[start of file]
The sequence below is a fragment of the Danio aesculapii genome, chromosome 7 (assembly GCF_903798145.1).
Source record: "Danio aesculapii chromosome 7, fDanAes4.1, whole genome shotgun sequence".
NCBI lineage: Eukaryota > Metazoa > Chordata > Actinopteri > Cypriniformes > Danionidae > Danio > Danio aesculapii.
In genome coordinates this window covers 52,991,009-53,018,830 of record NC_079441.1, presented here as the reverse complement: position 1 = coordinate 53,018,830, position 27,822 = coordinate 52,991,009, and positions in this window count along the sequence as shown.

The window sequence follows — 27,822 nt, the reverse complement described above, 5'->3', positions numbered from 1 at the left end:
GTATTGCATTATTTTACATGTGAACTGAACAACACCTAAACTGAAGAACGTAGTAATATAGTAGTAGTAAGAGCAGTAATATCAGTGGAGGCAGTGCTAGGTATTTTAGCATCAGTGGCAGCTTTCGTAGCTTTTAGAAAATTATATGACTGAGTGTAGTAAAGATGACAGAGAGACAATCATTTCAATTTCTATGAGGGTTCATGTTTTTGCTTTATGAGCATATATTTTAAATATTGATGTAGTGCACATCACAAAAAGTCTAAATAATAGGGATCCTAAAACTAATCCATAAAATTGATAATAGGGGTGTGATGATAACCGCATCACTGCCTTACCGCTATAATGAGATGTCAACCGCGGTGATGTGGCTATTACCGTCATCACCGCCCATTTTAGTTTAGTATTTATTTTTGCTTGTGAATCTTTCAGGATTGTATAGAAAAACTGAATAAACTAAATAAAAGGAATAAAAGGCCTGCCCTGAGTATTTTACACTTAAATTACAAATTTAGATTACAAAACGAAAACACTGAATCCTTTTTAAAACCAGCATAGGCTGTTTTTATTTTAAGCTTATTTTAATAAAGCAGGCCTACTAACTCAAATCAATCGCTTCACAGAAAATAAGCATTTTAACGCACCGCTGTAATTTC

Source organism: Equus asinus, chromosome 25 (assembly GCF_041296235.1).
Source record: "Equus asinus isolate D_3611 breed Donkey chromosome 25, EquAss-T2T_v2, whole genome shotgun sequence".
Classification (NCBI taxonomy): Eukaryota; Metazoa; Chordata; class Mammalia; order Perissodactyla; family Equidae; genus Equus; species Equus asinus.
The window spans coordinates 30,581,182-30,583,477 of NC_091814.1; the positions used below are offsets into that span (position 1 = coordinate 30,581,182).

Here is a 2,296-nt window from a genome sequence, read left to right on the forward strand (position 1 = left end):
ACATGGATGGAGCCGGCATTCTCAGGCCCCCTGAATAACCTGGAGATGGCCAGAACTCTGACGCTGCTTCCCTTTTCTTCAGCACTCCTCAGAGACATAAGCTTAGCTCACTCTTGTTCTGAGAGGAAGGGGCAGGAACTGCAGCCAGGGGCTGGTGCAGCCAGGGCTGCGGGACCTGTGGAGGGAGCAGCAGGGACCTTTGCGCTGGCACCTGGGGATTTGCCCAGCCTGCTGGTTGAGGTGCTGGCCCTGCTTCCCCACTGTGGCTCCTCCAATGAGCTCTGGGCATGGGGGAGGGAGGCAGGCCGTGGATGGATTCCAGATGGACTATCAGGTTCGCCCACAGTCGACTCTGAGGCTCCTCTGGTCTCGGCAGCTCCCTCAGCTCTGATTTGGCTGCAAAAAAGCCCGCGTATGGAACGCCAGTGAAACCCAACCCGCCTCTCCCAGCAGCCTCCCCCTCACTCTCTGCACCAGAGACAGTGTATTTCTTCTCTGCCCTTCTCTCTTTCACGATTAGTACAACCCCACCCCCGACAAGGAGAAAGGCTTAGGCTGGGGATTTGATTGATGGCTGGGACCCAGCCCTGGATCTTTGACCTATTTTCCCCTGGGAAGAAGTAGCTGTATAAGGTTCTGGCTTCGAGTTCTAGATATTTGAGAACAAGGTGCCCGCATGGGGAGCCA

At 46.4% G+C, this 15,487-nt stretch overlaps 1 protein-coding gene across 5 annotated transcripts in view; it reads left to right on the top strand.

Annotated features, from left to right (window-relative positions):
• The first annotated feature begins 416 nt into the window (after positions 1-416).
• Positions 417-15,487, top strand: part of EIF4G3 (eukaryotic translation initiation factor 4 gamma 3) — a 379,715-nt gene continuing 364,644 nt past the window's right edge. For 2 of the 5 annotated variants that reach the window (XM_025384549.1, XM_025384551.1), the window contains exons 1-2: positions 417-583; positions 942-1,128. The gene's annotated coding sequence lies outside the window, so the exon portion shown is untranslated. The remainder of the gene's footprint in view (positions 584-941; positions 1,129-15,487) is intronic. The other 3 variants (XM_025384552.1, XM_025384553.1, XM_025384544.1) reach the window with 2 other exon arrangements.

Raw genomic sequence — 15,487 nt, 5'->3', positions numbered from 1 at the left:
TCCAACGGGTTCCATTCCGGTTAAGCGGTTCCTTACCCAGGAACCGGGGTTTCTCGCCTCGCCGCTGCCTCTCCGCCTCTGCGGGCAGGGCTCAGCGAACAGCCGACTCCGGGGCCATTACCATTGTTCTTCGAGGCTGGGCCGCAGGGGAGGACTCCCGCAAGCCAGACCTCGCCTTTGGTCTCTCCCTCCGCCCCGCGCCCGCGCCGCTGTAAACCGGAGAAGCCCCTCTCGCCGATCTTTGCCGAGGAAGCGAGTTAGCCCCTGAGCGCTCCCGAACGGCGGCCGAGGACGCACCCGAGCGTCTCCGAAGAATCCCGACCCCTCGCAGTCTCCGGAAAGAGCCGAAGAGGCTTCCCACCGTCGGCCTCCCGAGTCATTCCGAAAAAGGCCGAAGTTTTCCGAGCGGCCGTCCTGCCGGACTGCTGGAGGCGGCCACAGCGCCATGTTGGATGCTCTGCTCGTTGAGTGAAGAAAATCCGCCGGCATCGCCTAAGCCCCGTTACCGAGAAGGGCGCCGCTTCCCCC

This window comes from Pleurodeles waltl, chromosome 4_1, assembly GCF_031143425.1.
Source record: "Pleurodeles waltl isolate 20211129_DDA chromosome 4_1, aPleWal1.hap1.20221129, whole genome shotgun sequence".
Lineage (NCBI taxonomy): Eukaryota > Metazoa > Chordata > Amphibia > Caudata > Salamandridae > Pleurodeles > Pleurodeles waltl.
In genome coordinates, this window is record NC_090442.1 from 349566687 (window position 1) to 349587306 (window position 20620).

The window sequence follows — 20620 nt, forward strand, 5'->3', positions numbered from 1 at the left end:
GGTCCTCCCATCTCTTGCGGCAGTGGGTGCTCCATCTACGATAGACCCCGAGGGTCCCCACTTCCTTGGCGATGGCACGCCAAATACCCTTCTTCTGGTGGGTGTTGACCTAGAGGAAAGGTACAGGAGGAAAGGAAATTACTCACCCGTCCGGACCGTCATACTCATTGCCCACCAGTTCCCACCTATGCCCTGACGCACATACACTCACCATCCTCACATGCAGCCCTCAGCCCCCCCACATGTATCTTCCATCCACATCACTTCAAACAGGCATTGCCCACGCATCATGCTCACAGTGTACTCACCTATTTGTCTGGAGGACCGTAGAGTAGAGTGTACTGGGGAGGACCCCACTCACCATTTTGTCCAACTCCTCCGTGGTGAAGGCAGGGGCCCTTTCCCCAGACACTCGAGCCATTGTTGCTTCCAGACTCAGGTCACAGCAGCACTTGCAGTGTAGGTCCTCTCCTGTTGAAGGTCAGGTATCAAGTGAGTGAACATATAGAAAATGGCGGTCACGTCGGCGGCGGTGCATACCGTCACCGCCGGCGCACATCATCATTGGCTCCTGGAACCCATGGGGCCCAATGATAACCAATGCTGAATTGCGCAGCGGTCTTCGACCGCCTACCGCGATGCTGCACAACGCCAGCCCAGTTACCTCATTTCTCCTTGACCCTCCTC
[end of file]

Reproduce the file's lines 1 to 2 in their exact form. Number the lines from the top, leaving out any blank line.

The sequence below is a fragment of the Danio aesculapii genome, chromosome 7 (assembly GCF_903798145.1).
Source record: "Danio aesculapii chromosome 7, fDanAes4.1, whole genome shotgun sequence".